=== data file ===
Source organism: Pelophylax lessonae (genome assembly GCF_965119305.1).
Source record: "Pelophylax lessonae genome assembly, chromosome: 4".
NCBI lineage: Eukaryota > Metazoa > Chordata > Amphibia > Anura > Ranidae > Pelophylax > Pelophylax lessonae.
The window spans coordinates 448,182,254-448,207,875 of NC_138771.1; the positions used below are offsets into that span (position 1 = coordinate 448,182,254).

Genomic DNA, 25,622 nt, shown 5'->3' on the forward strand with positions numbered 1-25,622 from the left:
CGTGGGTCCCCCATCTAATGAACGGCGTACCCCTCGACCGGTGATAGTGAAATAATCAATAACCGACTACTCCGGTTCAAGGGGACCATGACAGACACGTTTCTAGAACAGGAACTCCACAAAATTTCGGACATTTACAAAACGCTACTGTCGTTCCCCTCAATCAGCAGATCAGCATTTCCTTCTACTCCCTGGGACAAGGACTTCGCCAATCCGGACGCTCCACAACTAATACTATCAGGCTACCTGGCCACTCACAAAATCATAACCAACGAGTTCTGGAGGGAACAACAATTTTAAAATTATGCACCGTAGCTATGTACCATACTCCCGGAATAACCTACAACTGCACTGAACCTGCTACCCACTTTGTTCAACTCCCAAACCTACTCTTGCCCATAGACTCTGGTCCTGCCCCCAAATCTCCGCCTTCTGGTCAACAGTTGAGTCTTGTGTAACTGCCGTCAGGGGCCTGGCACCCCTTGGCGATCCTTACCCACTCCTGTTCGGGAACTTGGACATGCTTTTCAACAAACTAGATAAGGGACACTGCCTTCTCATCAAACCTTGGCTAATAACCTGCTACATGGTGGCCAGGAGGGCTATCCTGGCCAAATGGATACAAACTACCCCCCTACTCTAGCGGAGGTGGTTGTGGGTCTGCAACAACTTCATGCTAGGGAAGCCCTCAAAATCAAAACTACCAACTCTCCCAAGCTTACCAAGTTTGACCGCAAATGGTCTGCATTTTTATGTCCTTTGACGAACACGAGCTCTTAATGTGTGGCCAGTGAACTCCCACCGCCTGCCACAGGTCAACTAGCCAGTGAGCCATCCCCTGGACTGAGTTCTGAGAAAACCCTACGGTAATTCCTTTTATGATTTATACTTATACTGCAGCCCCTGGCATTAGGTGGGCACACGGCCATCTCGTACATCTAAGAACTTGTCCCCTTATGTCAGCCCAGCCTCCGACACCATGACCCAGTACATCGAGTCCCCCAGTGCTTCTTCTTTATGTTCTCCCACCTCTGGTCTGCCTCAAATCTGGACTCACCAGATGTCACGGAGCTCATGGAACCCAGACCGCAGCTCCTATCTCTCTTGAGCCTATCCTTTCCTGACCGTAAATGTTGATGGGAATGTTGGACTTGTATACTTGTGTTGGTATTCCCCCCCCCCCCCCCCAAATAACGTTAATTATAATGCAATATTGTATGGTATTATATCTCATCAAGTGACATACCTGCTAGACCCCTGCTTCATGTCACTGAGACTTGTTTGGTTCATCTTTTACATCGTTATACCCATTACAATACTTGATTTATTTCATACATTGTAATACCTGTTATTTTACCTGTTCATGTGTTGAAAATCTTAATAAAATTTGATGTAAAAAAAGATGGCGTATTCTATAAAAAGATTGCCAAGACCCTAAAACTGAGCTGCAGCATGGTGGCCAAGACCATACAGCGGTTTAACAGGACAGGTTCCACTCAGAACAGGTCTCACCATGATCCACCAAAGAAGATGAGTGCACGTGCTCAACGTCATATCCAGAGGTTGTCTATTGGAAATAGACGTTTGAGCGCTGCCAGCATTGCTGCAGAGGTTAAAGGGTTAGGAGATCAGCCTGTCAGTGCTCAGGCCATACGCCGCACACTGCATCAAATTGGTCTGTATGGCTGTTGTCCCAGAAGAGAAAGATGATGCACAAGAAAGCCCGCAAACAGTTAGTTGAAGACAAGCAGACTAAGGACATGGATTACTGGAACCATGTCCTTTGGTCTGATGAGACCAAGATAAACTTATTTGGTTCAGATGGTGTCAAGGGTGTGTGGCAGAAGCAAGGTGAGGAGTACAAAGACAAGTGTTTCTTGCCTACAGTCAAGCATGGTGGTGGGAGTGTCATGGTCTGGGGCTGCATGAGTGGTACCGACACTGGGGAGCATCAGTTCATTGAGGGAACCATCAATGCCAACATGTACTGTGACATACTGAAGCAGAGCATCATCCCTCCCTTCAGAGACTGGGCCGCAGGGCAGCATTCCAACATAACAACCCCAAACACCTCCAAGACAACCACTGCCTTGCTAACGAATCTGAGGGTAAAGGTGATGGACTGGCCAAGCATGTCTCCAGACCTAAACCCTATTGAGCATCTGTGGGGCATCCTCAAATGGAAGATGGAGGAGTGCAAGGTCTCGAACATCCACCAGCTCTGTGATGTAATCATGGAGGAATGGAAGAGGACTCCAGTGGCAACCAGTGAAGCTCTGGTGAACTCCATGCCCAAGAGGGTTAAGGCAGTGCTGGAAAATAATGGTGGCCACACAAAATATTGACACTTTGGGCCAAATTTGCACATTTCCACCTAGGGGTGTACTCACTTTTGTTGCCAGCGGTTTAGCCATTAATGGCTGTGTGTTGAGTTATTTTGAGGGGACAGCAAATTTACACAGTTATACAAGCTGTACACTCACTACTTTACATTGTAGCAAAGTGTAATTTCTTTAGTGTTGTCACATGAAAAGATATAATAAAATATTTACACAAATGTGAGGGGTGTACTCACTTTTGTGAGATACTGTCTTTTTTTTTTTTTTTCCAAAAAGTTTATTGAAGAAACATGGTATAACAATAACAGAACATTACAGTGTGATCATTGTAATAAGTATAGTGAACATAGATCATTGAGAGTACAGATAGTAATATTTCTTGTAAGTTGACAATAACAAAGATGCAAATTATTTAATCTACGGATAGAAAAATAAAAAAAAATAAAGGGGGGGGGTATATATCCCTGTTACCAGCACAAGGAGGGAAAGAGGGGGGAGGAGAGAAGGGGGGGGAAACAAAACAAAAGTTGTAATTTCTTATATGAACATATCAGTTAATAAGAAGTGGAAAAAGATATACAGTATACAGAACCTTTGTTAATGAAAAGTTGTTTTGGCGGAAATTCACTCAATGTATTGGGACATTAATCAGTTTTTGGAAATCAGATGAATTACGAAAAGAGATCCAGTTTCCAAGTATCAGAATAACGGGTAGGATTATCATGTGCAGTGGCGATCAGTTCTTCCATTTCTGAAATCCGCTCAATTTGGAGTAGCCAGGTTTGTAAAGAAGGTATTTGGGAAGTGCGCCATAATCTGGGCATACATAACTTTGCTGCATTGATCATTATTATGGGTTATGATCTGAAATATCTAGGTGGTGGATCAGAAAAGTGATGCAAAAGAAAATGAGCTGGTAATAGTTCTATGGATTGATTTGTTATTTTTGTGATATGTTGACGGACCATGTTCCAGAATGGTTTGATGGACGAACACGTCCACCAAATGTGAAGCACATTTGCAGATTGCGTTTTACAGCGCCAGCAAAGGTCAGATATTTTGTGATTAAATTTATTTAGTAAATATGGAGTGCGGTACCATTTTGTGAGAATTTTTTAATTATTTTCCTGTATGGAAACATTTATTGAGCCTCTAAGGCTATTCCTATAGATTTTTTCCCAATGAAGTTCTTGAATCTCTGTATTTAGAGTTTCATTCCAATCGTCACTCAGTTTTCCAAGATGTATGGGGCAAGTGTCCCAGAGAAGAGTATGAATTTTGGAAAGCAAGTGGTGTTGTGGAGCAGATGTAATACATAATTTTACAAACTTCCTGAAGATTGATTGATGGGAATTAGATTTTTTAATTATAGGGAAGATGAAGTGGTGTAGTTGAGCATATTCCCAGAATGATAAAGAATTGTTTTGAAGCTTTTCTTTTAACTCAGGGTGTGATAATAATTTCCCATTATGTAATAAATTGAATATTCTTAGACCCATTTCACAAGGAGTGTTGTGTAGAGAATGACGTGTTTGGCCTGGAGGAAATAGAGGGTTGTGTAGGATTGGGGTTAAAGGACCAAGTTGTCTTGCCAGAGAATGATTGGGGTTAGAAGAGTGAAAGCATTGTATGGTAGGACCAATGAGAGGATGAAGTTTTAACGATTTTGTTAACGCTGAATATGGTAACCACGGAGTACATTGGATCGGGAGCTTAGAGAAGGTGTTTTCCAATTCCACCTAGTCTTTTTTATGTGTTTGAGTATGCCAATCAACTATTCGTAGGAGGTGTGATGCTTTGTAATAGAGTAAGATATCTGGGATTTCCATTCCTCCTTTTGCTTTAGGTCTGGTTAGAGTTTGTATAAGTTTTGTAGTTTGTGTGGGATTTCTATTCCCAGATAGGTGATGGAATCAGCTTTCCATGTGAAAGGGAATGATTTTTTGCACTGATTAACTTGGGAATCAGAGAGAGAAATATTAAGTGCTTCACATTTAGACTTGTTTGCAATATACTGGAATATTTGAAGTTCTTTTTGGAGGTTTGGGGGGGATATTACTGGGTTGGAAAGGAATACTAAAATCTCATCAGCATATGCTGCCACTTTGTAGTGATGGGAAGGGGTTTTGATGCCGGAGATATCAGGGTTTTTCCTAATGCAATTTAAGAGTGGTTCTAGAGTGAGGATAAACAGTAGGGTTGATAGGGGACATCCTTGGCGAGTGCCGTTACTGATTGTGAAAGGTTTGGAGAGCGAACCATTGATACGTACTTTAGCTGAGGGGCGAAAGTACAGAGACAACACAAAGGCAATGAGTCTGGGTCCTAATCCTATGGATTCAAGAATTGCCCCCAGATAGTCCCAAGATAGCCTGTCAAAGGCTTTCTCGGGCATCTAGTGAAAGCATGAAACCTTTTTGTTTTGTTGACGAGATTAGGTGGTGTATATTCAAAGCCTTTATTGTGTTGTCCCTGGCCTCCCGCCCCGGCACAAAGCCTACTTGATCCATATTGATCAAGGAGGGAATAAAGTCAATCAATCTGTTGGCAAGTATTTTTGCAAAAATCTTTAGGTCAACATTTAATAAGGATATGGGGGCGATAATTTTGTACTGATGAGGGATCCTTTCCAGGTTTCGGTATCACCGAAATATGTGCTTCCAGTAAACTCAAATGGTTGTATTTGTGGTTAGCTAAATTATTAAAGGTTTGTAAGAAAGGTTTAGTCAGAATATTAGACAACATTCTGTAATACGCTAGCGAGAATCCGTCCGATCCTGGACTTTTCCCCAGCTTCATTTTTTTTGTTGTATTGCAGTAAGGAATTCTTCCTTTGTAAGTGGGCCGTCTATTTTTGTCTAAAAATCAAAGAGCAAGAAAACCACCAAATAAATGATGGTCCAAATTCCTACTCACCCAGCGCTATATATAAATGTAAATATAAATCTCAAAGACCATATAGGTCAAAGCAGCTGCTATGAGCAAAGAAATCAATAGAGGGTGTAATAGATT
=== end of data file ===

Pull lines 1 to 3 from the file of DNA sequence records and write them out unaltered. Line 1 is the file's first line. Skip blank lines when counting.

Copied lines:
Source organism: Pelophylax lessonae (genome assembly GCF_965119305.1).
Source record: "Pelophylax lessonae genome assembly, chromosome: 4".
NCBI lineage: Eukaryota > Metazoa > Chordata > Amphibia > Anura > Ranidae > Pelophylax > Pelophylax lessonae.